Justices Find No Misconduct by Judge

Times Staff Writer

The California Supreme Court on Thursday rejected claims that a judge advised a prosecutor to remove prospective jurors from a death penalty trial because they were Jewish.

The justices found insufficient evidence of misconduct by Alameda County Superior Court Judge Stanley Golde, who died in 1998. A misconduct finding could have led the courts to overturn dozens of death sentences.

The court also discounted claims that the Alameda County district attorney had a policy of barring not only Jews but also African American women from death penalty juries.


A former Alameda County prosecutor had alleged that Golde, who was Jewish, had advised removing Jewish jurors because of their perceived aversion to the death penalty.

The case had stirred wide attention because of the charges of illegal bias in jury selection and because of a study that concluded there was less than a 0.16% chance that prosecutors removed Jewish jurors from capital cases for reasons other than religion in Alameda County between 1977 and 1987.

Lawyers in criminal cases are allowed to remove a limited number of jurors for tactical reasons, but cannot dismiss them because of their race, gender or religion, or for certain other characteristics.

Golde presided over more death penalty trials in his 25 years on the bench than any other judge in Alameda County, although he personally opposed capital punishment. The allegations against Golde arose in an appeal of a man he sentenced to death.

Former Deputy Dist. Atty. John R. Quatman told defense appellate lawyers that Golde gave him some private advice in his chambers during the 1987 capital trial of Fred Harlan Freeman, who was sentenced to death for robbery and murder.

“Judge Golde called me into his chambers and asked rhetorically, ‘Quatman, what are you doing?’ ” Quatman said under oath. “When I asked what the problem was, he said I had not challenged a prospective juror who was Jewish.”


Golde “asked me if I was aware that when Adolf Eichmann was apprehended after World War II, there was a major controversy in Israel over whether he should be executed,” continued Quatman, who worked in the D.A.’s office for more than two decades and was friendly with Golde. “Judge Golde said no Jew would vote to send a defendant to the gas chamber.”

Quatman said he thanked Golde for his advice and “thereafter excused any prospective juror who was Jewish.”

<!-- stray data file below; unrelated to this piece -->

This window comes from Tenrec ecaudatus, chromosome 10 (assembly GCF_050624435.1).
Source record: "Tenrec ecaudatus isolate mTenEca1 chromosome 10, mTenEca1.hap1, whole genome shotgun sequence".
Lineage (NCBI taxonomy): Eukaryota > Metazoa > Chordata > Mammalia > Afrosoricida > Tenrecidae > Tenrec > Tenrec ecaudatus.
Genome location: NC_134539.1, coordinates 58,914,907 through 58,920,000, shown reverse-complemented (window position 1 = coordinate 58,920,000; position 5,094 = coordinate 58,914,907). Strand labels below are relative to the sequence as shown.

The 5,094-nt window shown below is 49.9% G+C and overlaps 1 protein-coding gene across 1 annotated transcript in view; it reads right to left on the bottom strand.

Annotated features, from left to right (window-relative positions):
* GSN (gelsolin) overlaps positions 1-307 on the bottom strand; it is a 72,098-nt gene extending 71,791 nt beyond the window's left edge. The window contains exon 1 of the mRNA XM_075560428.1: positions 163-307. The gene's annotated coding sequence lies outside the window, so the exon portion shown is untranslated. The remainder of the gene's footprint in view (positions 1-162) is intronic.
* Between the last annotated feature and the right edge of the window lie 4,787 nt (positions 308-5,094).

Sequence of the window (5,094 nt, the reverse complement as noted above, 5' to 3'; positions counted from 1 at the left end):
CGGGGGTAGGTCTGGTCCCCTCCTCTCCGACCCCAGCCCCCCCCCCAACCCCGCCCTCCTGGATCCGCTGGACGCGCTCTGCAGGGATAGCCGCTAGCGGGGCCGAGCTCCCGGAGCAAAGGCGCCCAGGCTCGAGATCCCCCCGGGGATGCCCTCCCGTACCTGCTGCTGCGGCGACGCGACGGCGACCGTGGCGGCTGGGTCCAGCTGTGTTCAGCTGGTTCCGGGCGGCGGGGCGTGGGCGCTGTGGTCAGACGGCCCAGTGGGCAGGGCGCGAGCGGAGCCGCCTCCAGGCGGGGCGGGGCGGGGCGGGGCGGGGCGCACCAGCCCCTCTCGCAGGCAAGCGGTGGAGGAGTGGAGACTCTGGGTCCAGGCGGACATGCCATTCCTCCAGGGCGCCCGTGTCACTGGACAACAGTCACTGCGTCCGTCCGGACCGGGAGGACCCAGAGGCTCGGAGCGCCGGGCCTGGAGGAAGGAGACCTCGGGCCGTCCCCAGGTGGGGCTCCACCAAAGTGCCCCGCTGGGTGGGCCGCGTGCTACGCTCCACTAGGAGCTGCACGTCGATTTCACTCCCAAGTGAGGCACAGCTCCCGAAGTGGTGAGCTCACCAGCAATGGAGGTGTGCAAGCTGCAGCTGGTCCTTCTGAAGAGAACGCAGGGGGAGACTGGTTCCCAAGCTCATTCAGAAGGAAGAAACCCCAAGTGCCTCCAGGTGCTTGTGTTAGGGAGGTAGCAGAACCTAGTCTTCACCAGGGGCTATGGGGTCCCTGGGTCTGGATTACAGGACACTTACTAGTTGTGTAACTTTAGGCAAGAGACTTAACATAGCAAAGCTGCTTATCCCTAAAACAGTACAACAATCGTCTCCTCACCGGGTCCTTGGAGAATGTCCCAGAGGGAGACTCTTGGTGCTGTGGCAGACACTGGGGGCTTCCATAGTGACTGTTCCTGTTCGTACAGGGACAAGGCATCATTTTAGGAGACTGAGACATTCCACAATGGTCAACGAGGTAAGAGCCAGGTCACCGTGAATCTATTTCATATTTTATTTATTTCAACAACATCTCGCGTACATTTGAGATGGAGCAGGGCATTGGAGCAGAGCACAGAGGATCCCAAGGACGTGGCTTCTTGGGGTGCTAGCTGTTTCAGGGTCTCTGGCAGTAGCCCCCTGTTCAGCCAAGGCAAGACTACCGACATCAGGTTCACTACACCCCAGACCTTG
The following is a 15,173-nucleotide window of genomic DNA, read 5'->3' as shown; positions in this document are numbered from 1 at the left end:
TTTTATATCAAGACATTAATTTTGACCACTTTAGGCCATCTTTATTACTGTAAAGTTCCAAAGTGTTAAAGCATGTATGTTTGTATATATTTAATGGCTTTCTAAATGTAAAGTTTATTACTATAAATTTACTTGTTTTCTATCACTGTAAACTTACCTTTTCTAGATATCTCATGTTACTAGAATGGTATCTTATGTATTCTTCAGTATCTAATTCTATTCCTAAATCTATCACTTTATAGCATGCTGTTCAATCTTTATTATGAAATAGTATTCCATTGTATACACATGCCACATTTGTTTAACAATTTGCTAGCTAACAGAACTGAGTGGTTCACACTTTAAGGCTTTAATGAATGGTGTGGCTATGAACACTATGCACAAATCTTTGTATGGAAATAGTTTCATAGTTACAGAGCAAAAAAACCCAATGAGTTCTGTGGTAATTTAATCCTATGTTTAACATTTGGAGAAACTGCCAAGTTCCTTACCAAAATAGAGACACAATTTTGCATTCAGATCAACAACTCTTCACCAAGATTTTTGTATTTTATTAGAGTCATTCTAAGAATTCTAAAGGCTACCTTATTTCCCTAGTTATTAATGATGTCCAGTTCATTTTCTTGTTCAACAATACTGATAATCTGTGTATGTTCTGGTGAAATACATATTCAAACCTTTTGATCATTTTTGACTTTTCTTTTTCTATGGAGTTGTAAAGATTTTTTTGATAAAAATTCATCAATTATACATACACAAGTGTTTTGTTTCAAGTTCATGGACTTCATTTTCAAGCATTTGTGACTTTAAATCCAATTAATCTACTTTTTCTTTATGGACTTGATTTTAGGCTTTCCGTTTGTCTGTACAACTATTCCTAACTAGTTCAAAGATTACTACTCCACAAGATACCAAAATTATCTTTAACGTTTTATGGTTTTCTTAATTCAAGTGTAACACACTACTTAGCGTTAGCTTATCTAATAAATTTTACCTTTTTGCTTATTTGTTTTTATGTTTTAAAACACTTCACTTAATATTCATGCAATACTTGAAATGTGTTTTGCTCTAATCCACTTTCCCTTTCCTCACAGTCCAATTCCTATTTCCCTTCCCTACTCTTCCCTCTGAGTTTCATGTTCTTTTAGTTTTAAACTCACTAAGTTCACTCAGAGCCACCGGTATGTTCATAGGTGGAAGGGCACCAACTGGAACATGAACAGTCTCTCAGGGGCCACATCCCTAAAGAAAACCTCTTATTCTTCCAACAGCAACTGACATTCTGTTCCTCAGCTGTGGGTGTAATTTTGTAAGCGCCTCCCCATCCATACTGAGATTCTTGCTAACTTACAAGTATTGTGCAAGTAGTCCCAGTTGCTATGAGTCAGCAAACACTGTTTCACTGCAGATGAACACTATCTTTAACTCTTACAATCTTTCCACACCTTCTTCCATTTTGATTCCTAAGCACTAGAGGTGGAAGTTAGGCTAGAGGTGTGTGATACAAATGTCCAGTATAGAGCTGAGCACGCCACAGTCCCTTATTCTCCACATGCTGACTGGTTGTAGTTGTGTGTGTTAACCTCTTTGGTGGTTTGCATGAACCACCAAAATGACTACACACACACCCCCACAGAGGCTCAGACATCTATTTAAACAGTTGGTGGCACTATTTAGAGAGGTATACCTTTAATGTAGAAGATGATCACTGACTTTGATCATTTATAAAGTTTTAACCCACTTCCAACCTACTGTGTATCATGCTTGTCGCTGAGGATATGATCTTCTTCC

“Actually,” Quatman said, “Judge Golde was telling me what I already should have known to do. It was standard practice to exclude Jewish jurors in death cases; as it was to exclude African American women from capital juries.”

Citing Quatman’s remarks, defense lawyers filed a constitutional challenge to obtain a new trial for Freeman.

Faced with the explosive charges, the California Supreme Court asked a trial judge to hear evidence on the claims and report back.

After five days of testimony, Santa Clara Superior Court Judge Kevin Murphy found that Golde did not direct the prosecutor to excuse prospective jurors who were Jewish. Thursday’s ruling relied heavily on his report.


“It remains to be explained why Judge Golde would have perceived a need to commit misconduct by advising Quatman how to pick a jury at this very early stage,” Justice Marvin R. Baxter wrote for the state Supreme Court.

Baxter also said that Quatman’s “character for honesty and integrity was poor.”

A former colleague testified that Quatman exaggerated a lot, and if “it didn’t serve his purpose, he wouldn’t tell the truth.” Other lawyers voiced similar concerns, but two testified that Quatman was honest.

Baxter pointed to evidence he said showed that Quatman had a motive for embarrassing his former boss, Alameda County Dist. Atty. Tom Orloff.

The court said Orloff had once disciplined Quatman for making disparaging remarks to a female subordinate and later refused to endorse him when he ran for judge.

“Unfortunately,” Baxter wrote, “Quatman’s bitterness did not mellow over the years.”

Justices Carol Corrigan and Ming Chin, who had been prosecutors in the Alameda County D.A.’s office, did not participate in the ruling.

Quatman left the office in 1998 and now practices law in Montana. He could not be reached for comment, and the attorneys who argued the case also were unavailable Thursday.